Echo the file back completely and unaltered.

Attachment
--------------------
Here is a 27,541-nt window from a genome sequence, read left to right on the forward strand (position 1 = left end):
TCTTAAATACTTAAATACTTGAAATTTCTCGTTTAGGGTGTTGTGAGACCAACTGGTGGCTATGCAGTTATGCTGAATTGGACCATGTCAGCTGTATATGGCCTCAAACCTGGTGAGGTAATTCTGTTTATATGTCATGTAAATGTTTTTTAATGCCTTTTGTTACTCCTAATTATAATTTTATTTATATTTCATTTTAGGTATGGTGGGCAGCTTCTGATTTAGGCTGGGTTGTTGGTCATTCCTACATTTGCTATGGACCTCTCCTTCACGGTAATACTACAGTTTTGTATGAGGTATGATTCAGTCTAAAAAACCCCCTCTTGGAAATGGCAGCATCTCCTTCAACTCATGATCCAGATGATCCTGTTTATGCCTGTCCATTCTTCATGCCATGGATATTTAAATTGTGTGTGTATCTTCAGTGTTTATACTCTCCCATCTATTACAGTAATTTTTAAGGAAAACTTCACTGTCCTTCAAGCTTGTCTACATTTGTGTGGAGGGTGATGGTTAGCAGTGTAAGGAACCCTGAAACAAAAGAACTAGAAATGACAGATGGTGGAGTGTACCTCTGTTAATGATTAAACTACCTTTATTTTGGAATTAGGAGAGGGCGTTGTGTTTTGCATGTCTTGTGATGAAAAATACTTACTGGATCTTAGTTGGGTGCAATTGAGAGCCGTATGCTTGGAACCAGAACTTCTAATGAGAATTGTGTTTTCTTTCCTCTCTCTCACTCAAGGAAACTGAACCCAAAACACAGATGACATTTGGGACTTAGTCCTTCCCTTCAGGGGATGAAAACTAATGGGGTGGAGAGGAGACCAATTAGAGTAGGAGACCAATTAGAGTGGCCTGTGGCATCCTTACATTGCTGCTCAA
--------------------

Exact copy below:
Here is a 27,541-nt window from a genome sequence, read left to right on the forward strand (position 1 = left end):
TCTTAAATACTTAAATACTTGAAATTTCTCGTTTAGGGTGTTGTGAGACCAACTGGTGGCTATGCAGTTATGCTGAATTGGACCATGTCAGCTGTATATGGCCTCAAACCTGGTGAGGTAATTCTGTTTATATGTCATGTAAATGTTTTTTAATGCCTTTTGTTACTCCTAATTATAATTTTATTTATATTTCATTTTAGGTATGGTGGGCAGCTTCTGATTTAGGCTGGGTTGTTGGTCATTCCTACATTTGCTATGGACCTCTCCTTCACGGTAATACTACAGTTTTGTATGAGGTATGATTCAGTCTAAAAAACCCCCTCTTGGAAATGGCAGCATCTCCTTCAACTCATGATCCAGATGATCCTGTTTATGCCTGTCCATTCTTCATGCCATGGATATTTAAATTGTGTGTGTATCTTCAGTGTTTATACTCTCCCATCTATTACAGTAATTTTTAAGGAAAACTTCACTGTCCTTCAAGCTTGTCTACATTTGTGTGGAGGGTGATGGTTAGCAGTGTAAGGAACCCTGAAACAAAAGAACTAGAAATGACAGATGGTGGAGTGTACCTCTGTTAATGATTAAACTACCTTTATTTTGGAATTAGGAGAGGGCGTTGTGTTTTGCATGTCTTGTGATGAAAAATACTTACTGGATCTTAGTTGGGTGCAATTGAGAGCCGTATGCTTGGAACCAGAACTTCTAATGAGAATTGTGTTTTCTTTCCTCTCTCTCACTCAAGGAAACTGAACCCAAAACACAGATGACATTTGGGACTTAGTCCTTCCCTTCAGGGGATGAAAACTAATGGGGTGGAGAGGAGACCAATTAGAGTAGGAGACCAATTAGAGTGGCCTGTGGCATCCTTACATTGCTGCTCAA